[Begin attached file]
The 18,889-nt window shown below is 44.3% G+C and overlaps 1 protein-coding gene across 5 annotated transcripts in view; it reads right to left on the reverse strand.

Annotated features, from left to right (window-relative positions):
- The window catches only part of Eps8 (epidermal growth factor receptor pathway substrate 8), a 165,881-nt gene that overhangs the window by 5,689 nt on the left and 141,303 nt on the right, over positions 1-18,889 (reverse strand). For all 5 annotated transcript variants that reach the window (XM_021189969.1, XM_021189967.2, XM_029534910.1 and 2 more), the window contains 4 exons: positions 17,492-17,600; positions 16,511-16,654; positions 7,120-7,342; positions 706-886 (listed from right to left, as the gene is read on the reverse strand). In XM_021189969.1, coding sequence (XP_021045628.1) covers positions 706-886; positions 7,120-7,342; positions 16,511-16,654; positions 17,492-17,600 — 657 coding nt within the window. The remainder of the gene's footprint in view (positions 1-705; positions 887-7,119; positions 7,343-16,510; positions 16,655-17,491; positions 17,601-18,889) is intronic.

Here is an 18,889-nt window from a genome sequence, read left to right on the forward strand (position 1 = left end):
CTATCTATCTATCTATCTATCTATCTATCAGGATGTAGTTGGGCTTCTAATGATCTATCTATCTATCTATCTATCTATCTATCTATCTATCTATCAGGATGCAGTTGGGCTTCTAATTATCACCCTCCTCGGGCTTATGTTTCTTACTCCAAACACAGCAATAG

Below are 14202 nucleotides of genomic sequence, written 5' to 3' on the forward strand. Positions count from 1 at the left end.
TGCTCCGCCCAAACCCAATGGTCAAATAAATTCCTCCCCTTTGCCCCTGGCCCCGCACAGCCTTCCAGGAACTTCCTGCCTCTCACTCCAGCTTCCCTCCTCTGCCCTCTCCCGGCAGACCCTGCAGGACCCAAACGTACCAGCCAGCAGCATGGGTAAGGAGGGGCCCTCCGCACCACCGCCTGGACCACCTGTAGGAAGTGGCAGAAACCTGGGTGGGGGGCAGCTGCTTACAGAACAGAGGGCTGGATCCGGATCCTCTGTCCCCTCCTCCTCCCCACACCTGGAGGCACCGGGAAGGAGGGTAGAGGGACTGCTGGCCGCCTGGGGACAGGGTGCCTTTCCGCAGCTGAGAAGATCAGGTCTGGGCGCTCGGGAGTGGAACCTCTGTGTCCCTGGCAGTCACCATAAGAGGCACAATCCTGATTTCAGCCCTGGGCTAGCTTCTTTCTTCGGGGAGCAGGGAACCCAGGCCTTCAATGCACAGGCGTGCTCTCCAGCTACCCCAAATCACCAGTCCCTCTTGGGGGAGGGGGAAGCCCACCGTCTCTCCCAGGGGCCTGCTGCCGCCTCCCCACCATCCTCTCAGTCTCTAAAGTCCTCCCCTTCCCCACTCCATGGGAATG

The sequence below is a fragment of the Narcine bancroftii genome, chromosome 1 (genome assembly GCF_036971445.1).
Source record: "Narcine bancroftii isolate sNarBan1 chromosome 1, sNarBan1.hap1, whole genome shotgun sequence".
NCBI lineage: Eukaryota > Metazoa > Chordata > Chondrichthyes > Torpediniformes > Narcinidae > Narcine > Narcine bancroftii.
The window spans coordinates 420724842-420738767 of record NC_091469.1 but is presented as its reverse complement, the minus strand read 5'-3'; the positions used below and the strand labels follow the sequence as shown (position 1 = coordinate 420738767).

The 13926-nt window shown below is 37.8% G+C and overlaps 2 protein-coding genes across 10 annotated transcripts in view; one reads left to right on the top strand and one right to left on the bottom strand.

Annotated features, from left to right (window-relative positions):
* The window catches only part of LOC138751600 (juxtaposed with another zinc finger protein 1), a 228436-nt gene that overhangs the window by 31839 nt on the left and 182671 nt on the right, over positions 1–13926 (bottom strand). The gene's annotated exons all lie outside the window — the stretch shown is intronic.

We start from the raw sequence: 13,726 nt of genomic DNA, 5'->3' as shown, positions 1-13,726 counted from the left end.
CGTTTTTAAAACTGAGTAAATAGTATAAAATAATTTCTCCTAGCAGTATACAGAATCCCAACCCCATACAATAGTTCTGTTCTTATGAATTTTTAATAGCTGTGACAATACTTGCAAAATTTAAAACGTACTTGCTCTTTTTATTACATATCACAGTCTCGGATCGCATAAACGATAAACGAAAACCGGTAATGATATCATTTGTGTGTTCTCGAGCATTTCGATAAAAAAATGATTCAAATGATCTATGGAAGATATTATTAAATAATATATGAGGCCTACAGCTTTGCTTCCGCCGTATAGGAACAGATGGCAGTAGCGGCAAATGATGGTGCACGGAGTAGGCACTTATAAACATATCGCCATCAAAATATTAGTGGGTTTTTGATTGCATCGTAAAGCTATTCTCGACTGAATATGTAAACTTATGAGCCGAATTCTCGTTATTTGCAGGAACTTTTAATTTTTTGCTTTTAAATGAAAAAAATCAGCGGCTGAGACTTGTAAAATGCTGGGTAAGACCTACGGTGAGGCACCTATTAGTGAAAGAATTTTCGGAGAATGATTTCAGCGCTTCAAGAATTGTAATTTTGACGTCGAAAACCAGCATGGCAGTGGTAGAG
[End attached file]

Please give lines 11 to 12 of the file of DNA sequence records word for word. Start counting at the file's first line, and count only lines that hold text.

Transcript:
The window spans coordinates 420724842-420738767 of record NC_091469.1 but is presented as its reverse complement, the minus strand read 5'-3'; the positions used below and the strand labels follow the sequence as shown (position 1 = coordinate 420738767).

The 13926-nt window shown below is 37.8% G+C and overlaps 2 protein-coding genes across 10 annotated transcripts in view; one reads left to right on the top strand and one right to left on the bottom strand.